top of page

Australian Labradoodle vs Labradoodle: Is There Really a Difference?

Updated: Jan 30, 2019

A Labradoodle is simply a Labrador Retriever bred with a Poodle. Right? Not so fast. It is actually not quite that simple. There are several types of Labradoodles, and they are all quite different, so it is important to understand the differences between them. Below is a simplified breakdown of the different types of labradoodles.

F1 - This is a first generation cross between a labrador retriever and a standard poodle. The puppies from this cross are 50% lab and 50% poodle. F1 labradoodles are most likely to shed because half of their genes come from a labrador retriever.

F1 Labradoodle

F1b - An F1b labradoodle is also referred to as a backcross. In this case, an F1 labradoodle is bred back to a standard poodle. Since the F1 labradoodle dogs do shed and can have a wiry type coat, the poodle is bred back to the F1 labradoodle to correct the coat type. The puppies are 75% poodle and 25% labrador retriever.

F2 - An F2 is a second generation labradoodle resulting from an F1 x F1. These puppies also shed just like the F1. An F2 is still 50% lab and 50% poodle. The F2 generation is the most varied generation and puppies will have a variety of looks and coat types.

Mulitgenerational Labradoodle or Multi-gen - When a labradoodle is 3 or more generations into the breed, they are considered multigenerational labradoodles.

Multigenerational Australian Labradoodles were originally bred by Wally Conron, the breeding manager for Guide Dog Services in Australia to produce an allergy free service dog. As the breed continued to develop other breeders in Australia such as Tegan Park and Rutland Manor began to infuse breeds into the Australian Labradoodle to improve upon consistency in health, temperament, structure and coat type. These infusions proved successful and also created uniformity to create a breed standard. This distinctive look is unique to the multi-gen Australian Labradoodle.

Multi-gen Australian Labradoodle

Australian Labradoodles have the following six parent breeds in their pedigree:

  • Labrador

  • Poodle

  • English Cocker Spaniel

  • American Cocker Spaniel

  • Curly Coat Retriever

  • Irish Water Spaniel

Australian Labradoodles can also be categorized by generation the same way as other Labradoodles. However, since most Australian Labradoodles are now a very high generation since they have been bred for over 30 years, we usually just refer to them as multi-generation Australian Labradoodles since there is so little difference.

But what difference does this make? What is the real difference? Do Australian Labradoodles look or behave differently than other Labradoodles? Yes, they definitely do and below are the three main ways that they are distinctly different:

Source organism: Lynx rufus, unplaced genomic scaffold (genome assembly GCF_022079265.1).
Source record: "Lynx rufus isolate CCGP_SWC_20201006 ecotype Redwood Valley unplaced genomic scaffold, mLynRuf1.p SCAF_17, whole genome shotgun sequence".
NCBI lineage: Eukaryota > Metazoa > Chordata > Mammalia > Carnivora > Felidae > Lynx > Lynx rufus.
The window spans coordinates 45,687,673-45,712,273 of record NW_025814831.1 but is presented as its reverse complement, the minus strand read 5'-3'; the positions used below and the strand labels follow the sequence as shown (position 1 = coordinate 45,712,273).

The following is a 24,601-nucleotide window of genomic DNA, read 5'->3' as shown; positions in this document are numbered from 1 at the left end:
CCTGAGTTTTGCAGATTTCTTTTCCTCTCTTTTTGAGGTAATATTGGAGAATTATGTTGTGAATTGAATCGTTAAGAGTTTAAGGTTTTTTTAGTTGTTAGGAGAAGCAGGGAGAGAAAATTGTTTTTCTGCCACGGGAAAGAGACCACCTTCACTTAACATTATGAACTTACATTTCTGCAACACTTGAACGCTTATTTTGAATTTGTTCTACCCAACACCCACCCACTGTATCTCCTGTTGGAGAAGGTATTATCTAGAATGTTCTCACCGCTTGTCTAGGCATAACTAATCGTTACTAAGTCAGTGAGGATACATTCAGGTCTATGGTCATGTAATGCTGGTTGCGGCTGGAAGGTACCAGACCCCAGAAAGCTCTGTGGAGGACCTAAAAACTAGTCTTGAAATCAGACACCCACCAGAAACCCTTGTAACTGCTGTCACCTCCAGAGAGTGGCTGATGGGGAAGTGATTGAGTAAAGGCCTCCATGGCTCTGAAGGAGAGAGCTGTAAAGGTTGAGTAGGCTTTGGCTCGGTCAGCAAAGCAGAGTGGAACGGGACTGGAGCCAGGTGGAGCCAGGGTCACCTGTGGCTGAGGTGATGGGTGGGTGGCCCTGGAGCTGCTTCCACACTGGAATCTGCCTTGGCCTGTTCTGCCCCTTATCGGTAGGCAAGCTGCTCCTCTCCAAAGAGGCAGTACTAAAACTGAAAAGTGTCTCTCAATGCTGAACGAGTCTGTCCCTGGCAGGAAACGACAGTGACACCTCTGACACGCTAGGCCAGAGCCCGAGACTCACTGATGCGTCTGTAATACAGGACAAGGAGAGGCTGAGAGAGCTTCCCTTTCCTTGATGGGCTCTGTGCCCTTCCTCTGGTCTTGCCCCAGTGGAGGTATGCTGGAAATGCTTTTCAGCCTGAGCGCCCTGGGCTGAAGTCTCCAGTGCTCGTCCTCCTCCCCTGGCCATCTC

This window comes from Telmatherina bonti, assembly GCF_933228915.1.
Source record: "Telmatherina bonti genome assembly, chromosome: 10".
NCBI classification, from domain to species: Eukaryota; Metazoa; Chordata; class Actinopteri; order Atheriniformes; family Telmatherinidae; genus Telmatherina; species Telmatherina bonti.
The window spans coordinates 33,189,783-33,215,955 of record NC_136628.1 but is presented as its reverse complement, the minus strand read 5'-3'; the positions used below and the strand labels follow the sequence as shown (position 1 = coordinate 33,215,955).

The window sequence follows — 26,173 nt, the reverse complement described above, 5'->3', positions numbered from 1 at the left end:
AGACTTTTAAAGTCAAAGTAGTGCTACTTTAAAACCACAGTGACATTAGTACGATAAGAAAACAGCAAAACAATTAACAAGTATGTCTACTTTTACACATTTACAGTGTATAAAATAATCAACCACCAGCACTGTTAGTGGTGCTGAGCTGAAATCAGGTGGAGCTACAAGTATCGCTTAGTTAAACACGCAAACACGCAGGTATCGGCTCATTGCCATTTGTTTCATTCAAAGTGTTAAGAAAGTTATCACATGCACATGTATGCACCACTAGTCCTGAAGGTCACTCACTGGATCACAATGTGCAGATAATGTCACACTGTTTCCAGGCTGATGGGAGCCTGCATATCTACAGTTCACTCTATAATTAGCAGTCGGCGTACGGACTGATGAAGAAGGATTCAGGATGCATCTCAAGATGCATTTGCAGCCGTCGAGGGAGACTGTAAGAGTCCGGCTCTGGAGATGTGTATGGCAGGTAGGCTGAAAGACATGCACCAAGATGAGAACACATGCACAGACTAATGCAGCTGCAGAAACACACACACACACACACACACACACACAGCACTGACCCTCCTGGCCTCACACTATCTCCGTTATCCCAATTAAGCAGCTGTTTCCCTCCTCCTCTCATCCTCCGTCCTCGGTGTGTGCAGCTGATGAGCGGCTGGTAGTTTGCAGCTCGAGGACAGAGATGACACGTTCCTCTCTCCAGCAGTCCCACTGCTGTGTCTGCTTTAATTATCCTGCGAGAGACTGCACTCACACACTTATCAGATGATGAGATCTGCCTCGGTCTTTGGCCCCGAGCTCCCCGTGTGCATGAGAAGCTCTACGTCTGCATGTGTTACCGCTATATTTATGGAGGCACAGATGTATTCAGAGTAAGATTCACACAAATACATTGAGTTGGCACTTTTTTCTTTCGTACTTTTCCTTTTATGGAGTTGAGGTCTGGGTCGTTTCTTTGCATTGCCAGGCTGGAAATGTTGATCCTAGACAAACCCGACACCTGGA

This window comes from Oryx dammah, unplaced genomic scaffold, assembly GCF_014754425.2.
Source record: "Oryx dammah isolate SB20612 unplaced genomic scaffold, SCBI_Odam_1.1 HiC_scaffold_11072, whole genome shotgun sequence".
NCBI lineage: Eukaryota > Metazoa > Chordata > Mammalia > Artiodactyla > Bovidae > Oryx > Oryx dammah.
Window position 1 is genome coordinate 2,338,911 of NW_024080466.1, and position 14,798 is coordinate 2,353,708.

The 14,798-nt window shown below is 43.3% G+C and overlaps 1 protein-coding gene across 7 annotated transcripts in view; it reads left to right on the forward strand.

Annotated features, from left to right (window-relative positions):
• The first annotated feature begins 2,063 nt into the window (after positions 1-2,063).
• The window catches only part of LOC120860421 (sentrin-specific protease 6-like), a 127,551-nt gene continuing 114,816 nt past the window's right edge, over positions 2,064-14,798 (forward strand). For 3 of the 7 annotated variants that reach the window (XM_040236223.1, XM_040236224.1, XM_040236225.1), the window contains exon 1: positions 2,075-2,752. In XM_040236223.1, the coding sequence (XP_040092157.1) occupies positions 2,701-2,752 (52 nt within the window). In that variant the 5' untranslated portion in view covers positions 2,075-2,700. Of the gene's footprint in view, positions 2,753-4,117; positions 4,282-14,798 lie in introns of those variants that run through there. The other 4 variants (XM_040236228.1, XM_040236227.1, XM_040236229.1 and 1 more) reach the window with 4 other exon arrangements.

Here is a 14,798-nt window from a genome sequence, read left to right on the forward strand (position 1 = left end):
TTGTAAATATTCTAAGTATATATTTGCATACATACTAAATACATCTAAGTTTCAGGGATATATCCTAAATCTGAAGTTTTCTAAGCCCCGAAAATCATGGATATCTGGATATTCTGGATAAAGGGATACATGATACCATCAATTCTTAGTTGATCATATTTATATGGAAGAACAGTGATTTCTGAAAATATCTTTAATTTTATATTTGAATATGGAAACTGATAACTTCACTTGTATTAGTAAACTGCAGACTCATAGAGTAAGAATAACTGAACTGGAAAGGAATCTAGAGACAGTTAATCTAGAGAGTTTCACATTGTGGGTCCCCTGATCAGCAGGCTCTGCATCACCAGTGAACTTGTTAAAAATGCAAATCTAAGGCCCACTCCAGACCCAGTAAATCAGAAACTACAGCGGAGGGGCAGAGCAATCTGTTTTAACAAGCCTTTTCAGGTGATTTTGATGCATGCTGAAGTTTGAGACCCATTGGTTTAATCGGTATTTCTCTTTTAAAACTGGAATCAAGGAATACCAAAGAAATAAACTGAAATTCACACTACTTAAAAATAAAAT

Many Labradoodles being bred today are early generation Labrador and Poodle crosses and, as a result, are of low generation. This means that there is very little consistency in the litters of puppies produced. If you cross a Labrador with a Poodle, the resulting puppies vary considerably in size, coat type and temperament. Some of the puppies look more like poodles and some of them look more like labs. When you get to the second and third generations, things get even more complicated as the genetics play out and throw-backs start appearing. This means, for example, that a second or third generation Labradoodle could look like a poorly bred Labrador or a poorly bred Poodle rather than a Labradoodle. There is much, much more consistency in Australian Labradoodle litters. This is primarily because they are now so far down the generations that there is much more consistency in their physical characteristics and attributes.


Since Labradoodles are only a few generations away from a Labrador, it is no surprise that the vast majority of Labradoodles DO SHED their coats and are therefore NOT suitable for allergy sufferers, despite what you may have been led to believe from other sources! Australian Labradoodles on the other hand, are many more generations away from the shedding Labrador; their coats have been developed over the last 30 years such that they DO NOT SHED and therefore have a very high compatibility rate with allergy and asthma sufferers.


Although some labradoodles may have fantastic temperaments, they do tend to be more lively and potentially more high strung, particularly when compared to the calmer, better-balanced Australian Labradoodles. As a matter of fact, Australian Labradoodles are very intelligent and easy to train and are exceptional with young children making them an ideal family member.

If you are interested in adding an Australian Labradoodle puppy to your family, please click here to see our upcoming litters or click here to submit a puppy application.


bottom of page